I’d love to hear what Elton John remembers. His shopping addiction seems to keep Tommy in pinstripe trousers for a while and his partying and 1970s wardrobe are all off the chart.
David Nutter is still alive and living in New York, and while Tommy died in 1992, this end segment of the book is very emotional, the glamour and era makes this a must-read for anybody interested in not only men’s clothes, but photography, music and the fashion business.
House of Nutter: The Rebel Tailor of Savile Row by Lance Richardson - Chatto & Windus - £25
Rolls Royce’s best customer, the Indian guru Bhagwan Shree Rajneesh was the compelling, albeit fairly silent, star of the recent Netflix documentary, Wild Wild Country.
Dressed in his long-flowing finery he was surrounded by his adoring followers all wearing a spectrum of reds.
Left - The cult's followers wearing their red colour palette
Also known as Osho, the story followers the Bhagwan, his one-time personal assistant Ma Anand Sheela and their community of followers in Rajneeshpuram, aka Antelope, located in Wasco County, Oregon during the 1980s.
Right - The Bhagwan
This commune was a place of free love and followed the teachings of the Bhagwan. His taste for the finer things in life - 93 Roll Royces! - is part of the madness of it all.
Left - Uniqlo - Men Supima Cotton Crew Neck Short Sleeve T-Shirt - £9.90
The reason they wore reds was to represent “the colours of the rising or setting sun”, as well as beaded necklaces with a locket containing a picture of the Bhagwan's face. It’s fascinating how everybody is wearing something different while conforming to the same colour chart.
I’m expecting Pantone to release a ‘Bhagwan Red’ next year, which would be a crimson/berry red. But you can get in early by buying anything on this colour chart with no logos or branding.
Left - Berska - Bomber Jacket - £19.99
The community imploded, but I won’t spoil it. Let’s just say it makes me rethink about eating from the salad cart at the local Harvester!
Left - American Apparel - Cranberry Hoodie - £34
Left - Spoke - Coral - £89
Left - ASOS - Skinny Smart Trousers In Strawberry Red - £20
Left - YOURTURN - Dip Dye T-Shirt In Red - £12 from ASOS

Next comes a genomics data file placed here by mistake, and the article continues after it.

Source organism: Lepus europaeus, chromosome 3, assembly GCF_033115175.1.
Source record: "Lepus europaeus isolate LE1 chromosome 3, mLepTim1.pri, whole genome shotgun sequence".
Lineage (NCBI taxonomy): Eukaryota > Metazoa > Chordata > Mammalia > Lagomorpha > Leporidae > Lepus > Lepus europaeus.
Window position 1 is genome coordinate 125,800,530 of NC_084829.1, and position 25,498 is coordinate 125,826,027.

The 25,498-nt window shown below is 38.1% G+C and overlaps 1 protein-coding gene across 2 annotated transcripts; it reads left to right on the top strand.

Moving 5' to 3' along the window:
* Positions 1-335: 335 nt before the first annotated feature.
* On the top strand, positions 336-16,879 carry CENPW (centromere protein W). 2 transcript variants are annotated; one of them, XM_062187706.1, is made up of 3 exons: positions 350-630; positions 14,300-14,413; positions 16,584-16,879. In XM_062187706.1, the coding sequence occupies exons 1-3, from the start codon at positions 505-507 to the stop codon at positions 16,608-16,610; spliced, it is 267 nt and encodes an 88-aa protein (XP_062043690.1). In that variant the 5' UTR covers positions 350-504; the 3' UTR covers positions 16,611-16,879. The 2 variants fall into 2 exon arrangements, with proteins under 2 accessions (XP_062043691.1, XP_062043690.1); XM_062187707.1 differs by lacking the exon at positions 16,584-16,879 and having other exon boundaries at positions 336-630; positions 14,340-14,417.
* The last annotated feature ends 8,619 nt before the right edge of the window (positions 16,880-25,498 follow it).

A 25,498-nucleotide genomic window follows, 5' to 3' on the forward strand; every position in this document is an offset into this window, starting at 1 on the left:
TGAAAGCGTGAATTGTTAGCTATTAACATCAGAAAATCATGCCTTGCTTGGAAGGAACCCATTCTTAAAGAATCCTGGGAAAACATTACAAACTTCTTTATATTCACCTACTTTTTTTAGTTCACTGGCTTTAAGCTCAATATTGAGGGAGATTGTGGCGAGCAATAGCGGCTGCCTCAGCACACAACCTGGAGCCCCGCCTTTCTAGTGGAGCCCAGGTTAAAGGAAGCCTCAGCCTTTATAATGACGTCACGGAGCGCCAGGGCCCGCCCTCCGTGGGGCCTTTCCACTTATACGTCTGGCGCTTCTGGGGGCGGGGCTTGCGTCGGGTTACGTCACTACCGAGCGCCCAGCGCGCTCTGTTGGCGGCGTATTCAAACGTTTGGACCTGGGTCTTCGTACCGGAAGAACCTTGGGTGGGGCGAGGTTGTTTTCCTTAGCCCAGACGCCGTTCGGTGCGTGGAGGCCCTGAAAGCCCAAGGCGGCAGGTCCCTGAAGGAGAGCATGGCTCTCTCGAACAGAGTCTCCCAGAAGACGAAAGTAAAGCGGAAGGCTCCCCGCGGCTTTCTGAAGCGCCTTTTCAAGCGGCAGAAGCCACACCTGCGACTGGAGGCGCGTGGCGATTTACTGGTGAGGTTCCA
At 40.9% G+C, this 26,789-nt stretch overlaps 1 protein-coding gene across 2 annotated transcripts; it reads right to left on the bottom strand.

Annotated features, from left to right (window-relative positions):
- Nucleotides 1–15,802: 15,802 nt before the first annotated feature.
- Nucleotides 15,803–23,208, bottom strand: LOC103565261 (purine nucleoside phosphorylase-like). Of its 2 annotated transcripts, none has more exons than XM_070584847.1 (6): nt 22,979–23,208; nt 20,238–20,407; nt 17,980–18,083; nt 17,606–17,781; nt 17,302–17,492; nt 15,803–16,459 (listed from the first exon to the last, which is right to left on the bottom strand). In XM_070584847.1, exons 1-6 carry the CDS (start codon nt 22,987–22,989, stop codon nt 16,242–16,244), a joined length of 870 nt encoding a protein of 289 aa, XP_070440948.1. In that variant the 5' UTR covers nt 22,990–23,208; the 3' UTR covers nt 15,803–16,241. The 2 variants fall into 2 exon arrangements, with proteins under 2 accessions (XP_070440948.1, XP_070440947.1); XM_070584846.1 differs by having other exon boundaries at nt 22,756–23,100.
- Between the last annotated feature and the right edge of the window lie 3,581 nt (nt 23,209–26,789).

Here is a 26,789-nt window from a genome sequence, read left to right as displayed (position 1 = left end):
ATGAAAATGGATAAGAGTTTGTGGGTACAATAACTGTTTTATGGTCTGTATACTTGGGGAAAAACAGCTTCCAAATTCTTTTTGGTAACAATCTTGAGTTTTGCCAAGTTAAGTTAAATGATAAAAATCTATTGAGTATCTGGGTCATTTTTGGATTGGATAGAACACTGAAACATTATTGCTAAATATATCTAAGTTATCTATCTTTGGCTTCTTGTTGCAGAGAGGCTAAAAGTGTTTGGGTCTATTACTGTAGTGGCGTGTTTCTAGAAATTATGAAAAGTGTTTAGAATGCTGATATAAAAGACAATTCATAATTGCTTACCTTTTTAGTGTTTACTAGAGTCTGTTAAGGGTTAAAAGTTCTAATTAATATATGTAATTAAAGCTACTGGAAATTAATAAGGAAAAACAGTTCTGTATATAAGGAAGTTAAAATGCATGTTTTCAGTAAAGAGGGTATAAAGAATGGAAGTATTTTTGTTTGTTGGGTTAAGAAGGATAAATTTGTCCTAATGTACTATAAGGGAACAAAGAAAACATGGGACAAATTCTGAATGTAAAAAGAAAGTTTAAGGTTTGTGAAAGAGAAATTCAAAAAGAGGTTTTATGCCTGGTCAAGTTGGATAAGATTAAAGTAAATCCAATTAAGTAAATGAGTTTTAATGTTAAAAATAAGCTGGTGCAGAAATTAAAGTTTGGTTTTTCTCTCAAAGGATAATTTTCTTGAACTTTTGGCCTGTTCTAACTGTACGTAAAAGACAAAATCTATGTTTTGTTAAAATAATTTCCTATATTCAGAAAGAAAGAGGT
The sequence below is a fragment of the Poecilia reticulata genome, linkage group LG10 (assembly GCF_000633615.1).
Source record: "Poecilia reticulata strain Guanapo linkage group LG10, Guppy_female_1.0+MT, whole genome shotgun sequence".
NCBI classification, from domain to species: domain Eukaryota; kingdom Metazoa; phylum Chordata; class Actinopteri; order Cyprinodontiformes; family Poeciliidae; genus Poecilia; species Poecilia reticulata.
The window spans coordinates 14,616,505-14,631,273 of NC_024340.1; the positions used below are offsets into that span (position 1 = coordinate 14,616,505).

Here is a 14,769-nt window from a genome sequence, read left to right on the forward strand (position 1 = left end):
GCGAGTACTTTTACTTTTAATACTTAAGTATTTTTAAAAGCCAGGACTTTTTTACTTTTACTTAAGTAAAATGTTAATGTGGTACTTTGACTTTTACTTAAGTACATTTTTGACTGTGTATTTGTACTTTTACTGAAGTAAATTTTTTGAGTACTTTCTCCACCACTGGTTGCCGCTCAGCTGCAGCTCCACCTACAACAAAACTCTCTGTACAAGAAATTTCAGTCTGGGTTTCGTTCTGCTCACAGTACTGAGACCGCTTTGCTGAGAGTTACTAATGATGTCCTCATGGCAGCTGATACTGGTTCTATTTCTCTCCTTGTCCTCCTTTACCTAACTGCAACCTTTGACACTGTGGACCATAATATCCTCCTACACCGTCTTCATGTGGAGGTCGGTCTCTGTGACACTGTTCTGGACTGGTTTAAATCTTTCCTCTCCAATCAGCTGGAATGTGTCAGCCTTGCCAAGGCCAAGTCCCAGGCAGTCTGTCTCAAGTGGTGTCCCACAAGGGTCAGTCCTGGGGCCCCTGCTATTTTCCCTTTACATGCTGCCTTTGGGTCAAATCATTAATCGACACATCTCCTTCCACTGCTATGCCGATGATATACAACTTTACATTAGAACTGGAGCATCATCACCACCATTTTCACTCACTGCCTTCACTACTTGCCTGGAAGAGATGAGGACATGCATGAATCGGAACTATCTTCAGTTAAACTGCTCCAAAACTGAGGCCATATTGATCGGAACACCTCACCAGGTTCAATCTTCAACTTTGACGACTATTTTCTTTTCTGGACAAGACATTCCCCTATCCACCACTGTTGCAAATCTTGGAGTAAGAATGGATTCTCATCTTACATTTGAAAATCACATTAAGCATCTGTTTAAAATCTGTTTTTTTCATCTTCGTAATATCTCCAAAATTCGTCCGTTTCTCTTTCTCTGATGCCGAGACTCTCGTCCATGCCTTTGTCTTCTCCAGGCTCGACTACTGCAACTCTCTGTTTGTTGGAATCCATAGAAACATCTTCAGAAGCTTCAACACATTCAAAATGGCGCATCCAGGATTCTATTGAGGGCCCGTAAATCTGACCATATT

Left - Ted Baker - Proshor Chino Short - £69 from House of Fraser
Left - Rivieras - Classic 10 Canvas Loafers - £50 from matchesfashion.com
Left - Buscemi - 100mm Guts Red Leather Hi-Top Trainers -£670 from Harvey Nichols
More Get The Looks - The Assassination of Gianni Versace - here
Our love of the 80s continues. From the music to the films to the fashion, it’s the decade that keeps on giving.
The big trend, fashion wise, is 80s sportswear and this is the look you should be following.
Go for larger fits, especially in coats and jackets - I’m wearing a large here - with strong, contrasting primary colours.
This jacket by Tommy Hilfiger is from House of Fraser and perfectly illustrates the new look while heavily referencing its vintage archive.
Team with dad jeans, branded socks and retro trainers. Don’t forget the gold chain or necklace for that final, confident flourish. Read more why here
Are you ready, Player One?!
Credits - Jacket - Tommy Hilfiger from House of Fraser, Jeans - Topman, T-Shirt - Umbro, Necklace - Topshop, Socks - Fila, Trainers - Diadora, Cap - J Crew
We seem to be fixated on the year 1983. First came Stranger Things and now, the new film by Luca Guadagnino, Call Me By Your Name.
Left - Getting rave views - Call Me By Your Name - The new film by Luca Guadagnino, who also made I am Love & A Bigger Splash
A love story between Elio and Oliver, Armie Hammer and Timothée Chalamet, respectively, it is an Italian summer romance featuring the power brands of the decade.
Right - The film's wardrobe was very casual 80s brands such as Lacoste & Polo Ralph Lauren
From Polo Ralph Lauren shirts, clothing the arrogant and preppy Oliver, to the striped Lacoste polos on the young and loving Elio.
Mix it with a bit of 80s Italian disco and copious amounts of drawstring swim shorts and you have your next warm weather wardrobe sorted. A future classic, it’s a peach of a film!
Left - B.D. Baggies - Bradfort Oxford Butt Down-Pocket - £73
Below - Ray Ban - Original Wayfarer Classic - £127
Left - Lacoste - Men’s Lacoste Regular Fit Striped Pima Cotton Polo - £79
Below - Boardies - Overlay Shortie Swim Shorts - £50
Persol - Havana - £153 from Sunglasses-shop
Converse - Fastbreak ’83 Vintage - £70
Casio - Classic Digital Watch F-91W-1XY - £13 from ASOS
adidas - Originals Football Swim Short - £29.99 from Footasylum
See More Get The Look - The Assassination of Gianni Versace - here
Get The Look - Wild, Wild Country
The current obsession with the eighties shows no signs of abating and the Italian Memphis group of designers, from that period, have come to represent and define an era which was a riot of bold primary colours and clashing patterns. This is the age of MTV and Beetlejuice, a time when post-modernism was new and Timmy Mallett was a style icon. Okay, well, maybe not the last bit!
Fashion is taking inspiration from that time and the furniture has become increasingly collectible and expensive. The café, at the recent LFWM, had a few pieces to really cement its status.
This top from ASOS is pure Memphis, with its strong clashing colours and asymmetric design, and at £16 is far from those escalating 'modern classic' prices.
Left & Below - ASOS - £16
Above - Collection of 1980s Italian Memphis furniture